Dying mom's wedding ring vanished at hospital, family says: 'I want to believe it's just misplaced'

Brooke Taylor Image
Tuesday, March 19, 2024
Family fears mom's wedding ring was stolen at hospital where she died
Angleton woman Michelle Josey's family fears their mother's wedding ring was stolen when she was admitted at Memorial Hermann-Texas Medical Center.

ANGLETON, Texas (KTRK) -- A grieving daughter said her mother's wedding ring went missing or was stolen at Memorial Hermann Hospital in the Texas Medical Center, where she trusted her mother would be safe.

On Jan. 28, Michelle Josey's husband called 911 when his 49-year-old wife stopped breathing. She later died at the hospital.

The family still doesn't know what happened and is waiting for the medical examiner's report. Because the family lives in Angleton, the town's police department was the first to respond.

The Angleton assistant police chief confirmed to ABC13 that when Michelle Josey was transported to the hospital, she was wearing her wedding ring, based on body camera footage and interviews with paramedics.

When the family realized her wedding ring was nowhere to be found, they didn't know how to react.

"I want to believe it's just misplaced. Maybe they removed it and stuck it in a drawer because that's something people have told us what happens. But as time goes on, it seems more as if someone has taken her ring from her," Kayla Josey, Michelle's daughter, said.

According to Kayla Josey, her mother and father, who had three children together, were about to celebrate their 28th anniversary.

"Just being able to have that ring back for our family would just be something we want to keep to remember their love," Kayla Josey said.

According to Angleton police, Michelle Josey was taken by ambulance. Then, Life Flight flew her to Memorial Hermann in the Texas Medical Center.

While the assistant chief confirms Michelle Josey had her ring, he couldn't say what happened once she was in the hospital because the Angleton Police Department does not have jurisdiction there.

Kayla Josey said the hospital assigned the case to an investigator and shared a hospital official's email:

Dear Ms. Josey,

I am writing to you on behalf of Memorial Hermann-Texas Medical Center regarding your mother's missing property. On behalf of the hospital, I want to express our condolences to you and your family on the loss of Mrs. Michelle Josey.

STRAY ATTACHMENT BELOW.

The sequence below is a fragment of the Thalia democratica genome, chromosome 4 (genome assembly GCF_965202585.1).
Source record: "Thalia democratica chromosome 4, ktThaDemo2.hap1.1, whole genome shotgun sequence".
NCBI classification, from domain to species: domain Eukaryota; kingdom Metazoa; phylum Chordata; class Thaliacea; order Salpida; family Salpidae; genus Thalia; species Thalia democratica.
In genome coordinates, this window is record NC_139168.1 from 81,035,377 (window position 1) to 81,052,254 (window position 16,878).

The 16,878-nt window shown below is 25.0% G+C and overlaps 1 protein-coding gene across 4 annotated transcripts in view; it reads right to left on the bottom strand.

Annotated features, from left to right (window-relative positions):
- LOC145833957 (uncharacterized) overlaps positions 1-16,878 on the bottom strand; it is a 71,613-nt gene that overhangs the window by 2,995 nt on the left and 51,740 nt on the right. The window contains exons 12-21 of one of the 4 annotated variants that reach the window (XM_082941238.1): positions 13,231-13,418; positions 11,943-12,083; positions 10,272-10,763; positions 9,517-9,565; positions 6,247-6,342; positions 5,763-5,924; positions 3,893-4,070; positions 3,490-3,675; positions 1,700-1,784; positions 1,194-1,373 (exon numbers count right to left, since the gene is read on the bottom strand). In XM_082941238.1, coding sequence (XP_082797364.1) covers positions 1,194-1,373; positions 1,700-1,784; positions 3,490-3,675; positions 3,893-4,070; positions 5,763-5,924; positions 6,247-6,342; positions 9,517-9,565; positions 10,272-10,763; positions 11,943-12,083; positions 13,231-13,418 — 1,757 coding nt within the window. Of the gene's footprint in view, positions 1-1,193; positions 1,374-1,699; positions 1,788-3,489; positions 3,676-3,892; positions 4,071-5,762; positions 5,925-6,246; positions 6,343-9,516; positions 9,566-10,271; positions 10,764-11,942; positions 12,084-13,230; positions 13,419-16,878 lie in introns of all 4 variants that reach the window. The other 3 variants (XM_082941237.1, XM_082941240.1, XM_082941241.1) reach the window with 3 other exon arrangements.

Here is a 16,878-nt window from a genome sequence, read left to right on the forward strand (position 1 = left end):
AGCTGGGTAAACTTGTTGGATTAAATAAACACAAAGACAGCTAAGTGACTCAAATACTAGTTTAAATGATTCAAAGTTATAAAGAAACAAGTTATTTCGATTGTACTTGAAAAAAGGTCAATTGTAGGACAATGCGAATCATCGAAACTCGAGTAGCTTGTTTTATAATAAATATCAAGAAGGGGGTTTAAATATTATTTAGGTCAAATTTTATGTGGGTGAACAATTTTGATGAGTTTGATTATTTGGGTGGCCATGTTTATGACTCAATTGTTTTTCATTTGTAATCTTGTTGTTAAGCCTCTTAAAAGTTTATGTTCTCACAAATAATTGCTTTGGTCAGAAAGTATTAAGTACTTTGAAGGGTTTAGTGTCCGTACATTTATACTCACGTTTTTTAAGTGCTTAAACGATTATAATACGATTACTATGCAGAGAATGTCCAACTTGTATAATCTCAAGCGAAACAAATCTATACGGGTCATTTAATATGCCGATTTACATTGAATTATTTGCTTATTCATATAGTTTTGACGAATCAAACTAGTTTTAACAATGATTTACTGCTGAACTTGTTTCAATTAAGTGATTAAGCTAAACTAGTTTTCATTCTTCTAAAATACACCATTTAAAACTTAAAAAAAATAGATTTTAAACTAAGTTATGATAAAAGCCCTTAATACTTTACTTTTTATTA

After you reported the loss of her missing wedding rings, we conducted an exhaustive, multi-departmental search but were unable to find the items matching that description. I acknowledge how important these irreplaceable items are to you and your family. My hope is that you find comfort and peace in priceless memories during your healing process.

I wish to extend our sincere sympathy to you and regret any additional strain that this situation has placed on you or your family. I can understand that this response comes to you at a sad time.

Please know that you and your family are in my thoughts.

The email does not mention what that search included and whether cameras inside the hospital were reviewed. When ABC13 reached out to Memorial Hermann, a spokesperson said they couldn't comment on the case because of patient privacy laws.

Kayla Josey also filed a report with the Houston Police Department. She said she called to check on the case, and someone told her that theft cases can take a year to be assigned an investigator because they're so backed up.

After ABC13 called to ask why it would take this long, an HPD Property and Financial Crimes Division commander said they don't typically give timeframes for when a case will be assigned. A spokesperson said the case is now getting assigned, and an investigator should reach out to the family in the next few days.

In the meantime, the daughter is losing hope the wedding ring will ever be found but wants the hospital to improve its protocols, especially for families who entrust them with the care of their loved ones.

"When you send a loved one to the emergency room or hospital, you would think that there is some sort of procedure in place for personal belongings," Kayla Josey said. "You would think it would be logged, and it would be easy for a family member to collect those items."

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